Along for the Ride
Sunday, June 11, 2000
At twilight, the moon came up so big and fat it looked like a cartoon hanging over the Chiricahua Mountains. But as the cool desert night lengthened, the moon constricted, shrinking into the massive black sky.
As it happened, we had come to the Grapevine Canyon, a dude ranch in the high desert of southeast Arizona near the town of Pearce, on the night of a full lunar eclipse. A small group of us--the three guests in residence, a few ranch hands and the proprietors--was having coffee in front of a big fire while cowboy Danny St. Clair, boots propped on the stone hearth, played guitar and sang. He was on "Red River Valley" when my wife and I ducked outside to watch the Earth's shadow smudge the face of the moon like a thumbprint. As the moonlight dimmed, the landscape darkened and the coyotes set up a fearful yapping in the foothills.
After a while the celestial moment passed, and we went back to enjoy a more typical desert evening by the fire. Annie Rentschler, the horse trainer, recounted slipping belly-down into a pile of cow manure while roping a calf. Danny told how a squall of beer bottles flew at the stage when he and his band played at a rowdy cowboy saloon in Tucson. Fred Pitz, the handyman, mentioned that it had been so dry all winter that packs of javelinas--mean critters with sharp tusks like wild boars--were down from the hills, rooting in his garbage. Proprietor Eve Searle, meanwhile, fretted about how much weight her beloved cow Clementine has put on, muttering that the cow is now a truly bovine 1,400 pounds because it "eats anything, like a damned goat." When Eve went out into the kitchen for more coffee, one of the wranglers told how he and a couple of the boys took a chalk marker and drew lines all over Clementine like the ones on those butcher-shop charts that divide a side of beef into various cuts of steak and roast.
"But we decided we didn't want to test Eve's sense of humor that much," he confided, "so we hosed the cow off before she seen it."
Danny played some more, and in an hour or so we drifted off to our cabin to get some rest. Funny thing is, now that the eclipse was over, nobody mentioned that awesome restored sky and the way the desert valley shone with moonlight for 40 miles to the foot of the Chiricahua.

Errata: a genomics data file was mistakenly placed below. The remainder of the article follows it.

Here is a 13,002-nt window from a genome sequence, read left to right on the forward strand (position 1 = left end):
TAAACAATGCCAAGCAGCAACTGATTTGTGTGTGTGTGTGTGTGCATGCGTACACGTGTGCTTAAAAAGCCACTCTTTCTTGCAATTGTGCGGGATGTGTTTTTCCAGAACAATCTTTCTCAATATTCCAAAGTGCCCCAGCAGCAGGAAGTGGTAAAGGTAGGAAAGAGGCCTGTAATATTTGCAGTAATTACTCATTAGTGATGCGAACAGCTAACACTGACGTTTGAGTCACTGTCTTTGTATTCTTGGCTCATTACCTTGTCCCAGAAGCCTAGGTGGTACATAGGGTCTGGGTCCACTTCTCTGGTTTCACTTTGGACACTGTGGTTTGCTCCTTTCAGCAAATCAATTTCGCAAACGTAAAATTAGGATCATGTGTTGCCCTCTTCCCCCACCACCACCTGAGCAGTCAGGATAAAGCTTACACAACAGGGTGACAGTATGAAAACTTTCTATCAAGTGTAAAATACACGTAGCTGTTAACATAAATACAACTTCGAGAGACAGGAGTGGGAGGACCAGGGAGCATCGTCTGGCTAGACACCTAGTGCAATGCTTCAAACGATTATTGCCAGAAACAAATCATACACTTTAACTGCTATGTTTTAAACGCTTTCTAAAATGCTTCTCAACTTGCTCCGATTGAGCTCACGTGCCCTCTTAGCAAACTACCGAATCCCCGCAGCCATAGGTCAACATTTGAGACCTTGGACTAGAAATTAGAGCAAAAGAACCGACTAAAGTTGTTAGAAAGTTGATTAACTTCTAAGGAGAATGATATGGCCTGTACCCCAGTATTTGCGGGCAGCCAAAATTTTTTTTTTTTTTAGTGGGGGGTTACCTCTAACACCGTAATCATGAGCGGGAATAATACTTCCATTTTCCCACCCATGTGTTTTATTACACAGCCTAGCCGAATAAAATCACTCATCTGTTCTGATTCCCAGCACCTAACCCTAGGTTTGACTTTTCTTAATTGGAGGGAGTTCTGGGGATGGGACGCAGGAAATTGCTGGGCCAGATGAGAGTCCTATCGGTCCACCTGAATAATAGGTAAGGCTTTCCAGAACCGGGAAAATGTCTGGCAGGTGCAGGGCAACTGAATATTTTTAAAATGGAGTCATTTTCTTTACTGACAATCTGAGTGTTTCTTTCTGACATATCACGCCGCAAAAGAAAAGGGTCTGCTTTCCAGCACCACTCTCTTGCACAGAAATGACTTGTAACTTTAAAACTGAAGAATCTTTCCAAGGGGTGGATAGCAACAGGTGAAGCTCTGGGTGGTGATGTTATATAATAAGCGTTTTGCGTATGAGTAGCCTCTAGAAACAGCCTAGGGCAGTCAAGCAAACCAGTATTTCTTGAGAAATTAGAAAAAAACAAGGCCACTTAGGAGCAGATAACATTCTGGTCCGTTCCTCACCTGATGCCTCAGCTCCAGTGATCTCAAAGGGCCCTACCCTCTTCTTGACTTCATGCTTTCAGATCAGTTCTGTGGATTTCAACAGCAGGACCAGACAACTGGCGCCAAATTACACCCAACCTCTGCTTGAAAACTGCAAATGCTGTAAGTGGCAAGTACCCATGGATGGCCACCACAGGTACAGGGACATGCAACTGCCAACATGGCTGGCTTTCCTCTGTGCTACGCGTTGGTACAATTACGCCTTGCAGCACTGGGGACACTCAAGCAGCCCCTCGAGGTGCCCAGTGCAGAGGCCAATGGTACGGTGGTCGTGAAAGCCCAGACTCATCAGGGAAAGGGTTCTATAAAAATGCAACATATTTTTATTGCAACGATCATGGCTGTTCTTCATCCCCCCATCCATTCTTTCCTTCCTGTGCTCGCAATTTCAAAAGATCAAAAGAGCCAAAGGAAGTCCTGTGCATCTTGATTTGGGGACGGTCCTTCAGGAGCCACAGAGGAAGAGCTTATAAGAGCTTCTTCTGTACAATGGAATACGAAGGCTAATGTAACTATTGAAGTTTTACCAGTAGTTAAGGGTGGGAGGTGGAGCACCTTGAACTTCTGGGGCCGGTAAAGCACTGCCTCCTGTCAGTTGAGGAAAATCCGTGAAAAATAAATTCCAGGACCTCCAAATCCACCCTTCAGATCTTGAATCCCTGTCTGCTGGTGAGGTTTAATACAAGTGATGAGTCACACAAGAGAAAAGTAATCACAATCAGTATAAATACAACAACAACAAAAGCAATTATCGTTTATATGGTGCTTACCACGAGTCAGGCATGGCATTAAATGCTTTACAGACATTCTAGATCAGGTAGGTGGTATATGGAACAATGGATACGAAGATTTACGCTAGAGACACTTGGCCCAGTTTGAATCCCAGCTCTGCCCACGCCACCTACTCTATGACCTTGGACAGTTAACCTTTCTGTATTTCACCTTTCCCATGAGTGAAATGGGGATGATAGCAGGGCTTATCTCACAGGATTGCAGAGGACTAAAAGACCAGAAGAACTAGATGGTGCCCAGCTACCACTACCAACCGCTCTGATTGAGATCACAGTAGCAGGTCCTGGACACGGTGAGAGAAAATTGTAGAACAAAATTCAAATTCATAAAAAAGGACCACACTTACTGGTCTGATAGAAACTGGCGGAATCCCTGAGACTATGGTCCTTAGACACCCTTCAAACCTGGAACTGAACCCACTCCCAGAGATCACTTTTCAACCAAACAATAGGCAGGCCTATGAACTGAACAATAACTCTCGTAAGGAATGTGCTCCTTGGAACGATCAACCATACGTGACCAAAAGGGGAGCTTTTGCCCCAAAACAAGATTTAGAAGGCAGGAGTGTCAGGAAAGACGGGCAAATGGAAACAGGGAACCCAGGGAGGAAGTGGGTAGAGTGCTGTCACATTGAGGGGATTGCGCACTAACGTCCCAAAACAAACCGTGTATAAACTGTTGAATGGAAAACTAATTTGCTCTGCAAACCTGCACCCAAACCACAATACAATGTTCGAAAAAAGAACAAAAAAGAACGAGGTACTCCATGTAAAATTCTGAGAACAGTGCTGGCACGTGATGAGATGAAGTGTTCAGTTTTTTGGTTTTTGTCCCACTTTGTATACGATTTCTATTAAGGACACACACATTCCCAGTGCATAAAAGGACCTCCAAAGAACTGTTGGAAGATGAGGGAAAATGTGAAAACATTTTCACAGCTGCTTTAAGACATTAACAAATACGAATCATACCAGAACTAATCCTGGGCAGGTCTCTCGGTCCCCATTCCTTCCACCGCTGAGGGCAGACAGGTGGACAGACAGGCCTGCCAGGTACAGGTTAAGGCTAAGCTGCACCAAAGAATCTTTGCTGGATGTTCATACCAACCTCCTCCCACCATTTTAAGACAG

In Grapevine Canyon, a scene like that is a given.
My wife, Nancy, and I are avid riders, and for several years we've been regular visitors to a well-known dude ranch in southern Arizona--Tanque Verde, a resort ranch in the foothills east of Tucson along the border of the Saguaro National Park. But this January, planning our most recent trip, I coveted a place to ride a bit farther out in the wilds of Arizona, ideally in the empty southeast section of the state where the fearsome Chiricahua Apache Indians once thundered across the landscape on their fast ponies. I hit the Internet, and the result of my search was Grapevine Canyon, a ranch whose Web site (www.gcranch.com) opens with cowboy music and a series of well-designed pages that describe a ranch set in a canyon at the foot of the Dragoon Mountains, about 85 miles southeast of Tucson and thus a good distance from the urban sprawl of that city. I booked it immediately.
Turned out fine, as they say on a ranch. We were there for the riding as much as the scenery, so we were eager to hit the trails our first morning. Like all meals at Grapevine Canyon, breakfast is taken at communal tables in the main ranch house--hearty food (sausage, eggs, pancakes, bacon, fruit and cereal) served on mess-hall trays. The ranch never has more than 30 guests, but when we arrived during the winter lull, there was only one other guest on hand.
For our first morning, we chose a three-hour ride to get acquainted with our horses and surroundings. We went down to the corral and met our guide, a tall man with a Gabby Hayes beard and a hat that looked like it might have survived the Gunfight at the O.K. Corral (which took place in Tombstone, just 25 miles across the hills, as it happens). He showed us on our horses, a palomino named Tequila for my wife and a bay named General for me. After a brief trot and quick lope around the arena, an exercise designed for the wrangler to size us up as riders and for riders to size up the horses, we set off into the high country on a warm, sunny day.
The wrangler's name was Happy. His horse's name was Sunny.
"I wonder if he has a kid named Breezy," I whispered to my wife as we ambled across a long, rocky ridge high along a forbidding canyon of sheer pink granite walls. This was Cochise Stronghold, a rugged natural fortress where the legendary Chiricahua Apache chief, Cochise, would often hole up with his warriors after out-riding the cavalry pursuing them across the high Sonoran desert valley.
In time we learned that J.B. "Happy" Stetler has two daughters--neither named Breezy, it turned out--one a prominent horse trainer in Washington state, the other an executive with an orthopedic devices company in Phoenix. "One gave me a good horse; the other gave me wrist braces to use after I fell from it," as Happy put it once he finally got to talking.